The People’s Republic of China is in the midst of the fastest military buildup since the Second World War.

Expect the rapid expansion to continue. China’s regime is building an industrial base that will sustain the growth. For instance, Chinese shipyards, according to the U.S. Navy’s Office of Naval Intelligence, now have a capacity more than 232 times greater than America’s.

Once, the People’s Liberation Army was land-based and relied on a “Stalin-like strategy of weight in numbers.” Now, the military is still the world’s largest, but it is also agile and built around a navy and air force able to project power far from China’s shores and even in the heavens.

For more than a decade, Xi Jinping, the Communist Party’s general secretary and also chair of its Central Military Commission, has accelerated the modernization push. Today, his effort to strengthen an already fearsome-looking military is nothing short of an all-of-society campaign.

China’s military-industrial complex, Richard Fisher of the Maryland-based International Assessment and Strategy Center told me this March, is comprised of thousands of companies, some state-owned and others private.

Fisher was talking about only companies overtly military in orientation. In a broader sense, the military-industrial complex includes all of Chinese society.

The Communist Party of China considers the People’s Republic to be totalitarian in nature, seeing the country as a single entity with all components owing “absolute” loyalty to itself. It should come as no surprise, then, that Xi Jinping enforces a doctrine once called “civil-military fusion” but now known as “military-civil fusion.” In short, in Xi’s China, every individual, company, enterprise, university, and institution must hand over to the military whatever the generals and admirals think they need.

China’s procurement effort, therefore, is nothing if not comprehensive. Xi, among other things, is mobilizing China’s civilian companies. In 2022, a Chinese factory owner making medical equipment for consumers told me that local officials had demanded he convert his production lines in China to make items for the military. Communist Party cadres were issuing similar orders to other manufacturers. The Party, this entrepreneur said, was now operating once privately owned factories because owners fled China, not wanting to stick around for “Xi Jinping’s war.”

Xi, to support modernization of the People’s Army, has been transforming the Chinese political system to achieve what the Financial Times called his “Dream of a Chinese Military-Industrial Complex.” At the Communist Party’s 20th National Congress in October 2022, he engineered “unprecedented” promotions for “a new group of political leaders in the top echelons of power” who did not have “the usual careers in provincial government or Communist Party administration.” Instead, the new group had “deep experience in China’s military-industrial complex.”

Since then, the new leaders have solidified the military’s hold over the Chinese regime. This disturbing trend is evident in increasing spending on the PLA.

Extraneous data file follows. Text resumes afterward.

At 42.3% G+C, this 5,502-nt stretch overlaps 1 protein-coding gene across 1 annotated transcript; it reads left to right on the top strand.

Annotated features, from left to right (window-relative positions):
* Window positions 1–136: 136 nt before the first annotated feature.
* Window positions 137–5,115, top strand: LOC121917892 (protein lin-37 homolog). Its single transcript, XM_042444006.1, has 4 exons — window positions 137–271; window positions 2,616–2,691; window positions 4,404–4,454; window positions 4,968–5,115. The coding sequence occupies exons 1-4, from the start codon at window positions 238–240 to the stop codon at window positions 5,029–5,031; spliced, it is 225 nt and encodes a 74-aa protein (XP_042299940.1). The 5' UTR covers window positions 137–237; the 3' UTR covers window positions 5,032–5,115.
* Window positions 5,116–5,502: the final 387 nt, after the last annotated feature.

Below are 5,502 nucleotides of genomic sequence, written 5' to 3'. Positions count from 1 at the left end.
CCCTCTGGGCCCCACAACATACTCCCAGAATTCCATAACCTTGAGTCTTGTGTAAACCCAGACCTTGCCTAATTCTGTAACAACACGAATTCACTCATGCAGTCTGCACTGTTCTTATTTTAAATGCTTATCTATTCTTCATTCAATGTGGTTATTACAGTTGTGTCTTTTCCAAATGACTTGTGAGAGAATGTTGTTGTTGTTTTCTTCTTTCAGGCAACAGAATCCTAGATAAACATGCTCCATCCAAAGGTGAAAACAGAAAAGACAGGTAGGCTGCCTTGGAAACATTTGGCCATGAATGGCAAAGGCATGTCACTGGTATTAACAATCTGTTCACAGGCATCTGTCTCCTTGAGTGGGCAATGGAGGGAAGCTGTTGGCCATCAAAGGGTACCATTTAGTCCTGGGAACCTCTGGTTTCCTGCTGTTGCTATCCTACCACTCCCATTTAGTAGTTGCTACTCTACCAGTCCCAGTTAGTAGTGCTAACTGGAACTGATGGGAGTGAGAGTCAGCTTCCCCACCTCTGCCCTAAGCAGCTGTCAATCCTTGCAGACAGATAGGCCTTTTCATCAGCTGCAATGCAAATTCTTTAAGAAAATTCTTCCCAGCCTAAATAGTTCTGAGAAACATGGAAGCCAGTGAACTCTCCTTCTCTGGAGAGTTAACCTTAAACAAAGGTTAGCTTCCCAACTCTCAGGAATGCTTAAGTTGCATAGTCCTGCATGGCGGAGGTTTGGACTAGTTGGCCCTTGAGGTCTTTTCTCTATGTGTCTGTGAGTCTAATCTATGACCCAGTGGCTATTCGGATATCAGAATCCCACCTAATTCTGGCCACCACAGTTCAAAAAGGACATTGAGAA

That spending is gobbling up resources. In his most recent Work Report, released this March at the annual meeting of the National People’s Congress, Premier Li Qiang announced an increase of general public expenditures of 4.0% for this year. Li also set a GDP growth target of “around 5%,” but the economy will undoubtedly grow far slower than that. At the same time, Beijing announced the military’s budget would jump 7.2%.

In all probability, actual military spending will outstrip public expenditures and economic growth by margins far larger than reported in March.

Xi’s procurement strategy is to buy as much as possible as soon as possible. Critics have noticed. They point out that Xi’s spending is straining China’s resources in much the same way that large military budgets strained the finances of the Soviet Union. They also think Xi’s procurement strategies appear designed to solidify his position in the Communist Party, and observers note his accelerated spending pace has resulted in procurement problems of all sorts.

For instance, General He Weidong, the second-ranked vice chairman of the Central Military Commission and China’s No. 3 military official, in March railed against “fake combat capabilities.” Hong Kong’s South China Morning Post reports that He, whose words were somewhat ambiguous, appeared to target corruption in the procurement of military equipment.

There has been this year widespread publicity about this very ill. For instance, in January Bloomberg News reported that the fuel tanks of China’s missiles were, due to rampant corruption, filled with water instead of propellant. Some believe flagrant corruption led Xi Jinping to purge scores of officers in the Rocket Force, the branch of the Chinese military responsible for most of the country’s nuclear weapons, in the second half of last year. Moreover, Xi sacked Defense Minister General Li Shangfu, whom he had hand-picked just months before, apparently over corruption concerns.

These revelations lead to questions: Is Xi Jinping’s military procurement strategy as successful as it appears? And, more important, is his breakneck pace of procurement undermining the military’s readiness to fight?

Outsiders do not know the answer to these questions, but Xi apparently thinks his military is big enough. He may not yet have made the decision to go to war, but his belligerent actions show he has made the decision to risk war.

And he now has a military to wage one.

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